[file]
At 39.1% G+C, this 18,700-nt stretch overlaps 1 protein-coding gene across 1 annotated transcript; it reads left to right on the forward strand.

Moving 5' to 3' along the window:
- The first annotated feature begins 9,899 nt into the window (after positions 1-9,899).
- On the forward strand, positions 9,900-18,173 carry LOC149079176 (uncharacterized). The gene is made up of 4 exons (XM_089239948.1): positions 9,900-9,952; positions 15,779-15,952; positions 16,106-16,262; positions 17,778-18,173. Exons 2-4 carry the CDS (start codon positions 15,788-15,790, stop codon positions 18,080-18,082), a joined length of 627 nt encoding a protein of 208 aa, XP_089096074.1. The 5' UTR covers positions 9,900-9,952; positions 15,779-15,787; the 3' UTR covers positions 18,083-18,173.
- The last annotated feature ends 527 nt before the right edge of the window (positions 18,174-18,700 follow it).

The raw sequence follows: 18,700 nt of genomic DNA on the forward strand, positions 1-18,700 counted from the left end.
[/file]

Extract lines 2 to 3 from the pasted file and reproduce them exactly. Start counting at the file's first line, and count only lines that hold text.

Moving 5' to 3' along the window:
- The first annotated feature begins 9,899 nt into the window (after positions 1-9,899).